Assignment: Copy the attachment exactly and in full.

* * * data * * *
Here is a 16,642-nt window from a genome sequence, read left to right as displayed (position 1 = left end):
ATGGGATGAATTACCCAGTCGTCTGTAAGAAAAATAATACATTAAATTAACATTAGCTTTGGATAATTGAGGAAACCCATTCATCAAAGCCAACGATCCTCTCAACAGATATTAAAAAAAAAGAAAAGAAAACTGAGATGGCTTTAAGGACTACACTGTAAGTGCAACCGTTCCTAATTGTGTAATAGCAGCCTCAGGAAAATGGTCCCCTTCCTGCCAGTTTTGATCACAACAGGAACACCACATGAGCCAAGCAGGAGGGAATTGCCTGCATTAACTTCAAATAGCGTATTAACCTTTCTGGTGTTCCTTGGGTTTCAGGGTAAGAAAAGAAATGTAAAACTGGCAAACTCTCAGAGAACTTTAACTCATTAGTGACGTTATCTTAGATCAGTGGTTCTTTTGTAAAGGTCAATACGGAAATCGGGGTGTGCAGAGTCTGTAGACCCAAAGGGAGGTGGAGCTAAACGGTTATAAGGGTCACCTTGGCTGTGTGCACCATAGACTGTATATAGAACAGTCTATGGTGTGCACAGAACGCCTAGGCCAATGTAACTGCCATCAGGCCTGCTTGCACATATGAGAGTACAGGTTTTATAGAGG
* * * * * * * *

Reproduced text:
Here is a 16,642-nt window from a genome sequence, read left to right as displayed (position 1 = left end):
ATGGGATGAATTACCCAGTCGTCTGTAAGAAAAATAATACATTAAATTAACATTAGCTTTGGATAATTGAGGAAACCCATTCATCAAAGCCAACGATCCTCTCAACAGATATTAAAAAAAAAGAAAAGAAAACTGAGATGGCTTTAAGGACTACACTGTAAGTGCAACCGTTCCTAATTGTGTAATAGCAGCCTCAGGAAAATGGTCCCCTTCCTGCCAGTTTTGATCACAACAGGAACACCACATGAGCCAAGCAGGAGGGAATTGCCTGCATTAACTTCAAATAGCGTATTAACCTTTCTGGTGTTCCTTGGGTTTCAGGGTAAGAAAAGAAATGTAAAACTGGCAAACTCTCAGAGAACTTTAACTCATTAGTGACGTTATCTTAGATCAGTGGTTCTTTTGTAAAGGTCAATACGGAAATCGGGGTGTGCAGAGTCTGTAGACCCAAAGGGAGGTGGAGCTAAACGGTTATAAGGGTCACCTTGGCTGTGTGCACCATAGACTGTATATAGAACAGTCTATGGTGTGCACAGAACGCCTAGGCCAATGTAACTGCCATCAGGCCTGCTTGCACATATGAGAGTACAGGTTTTATAGAGG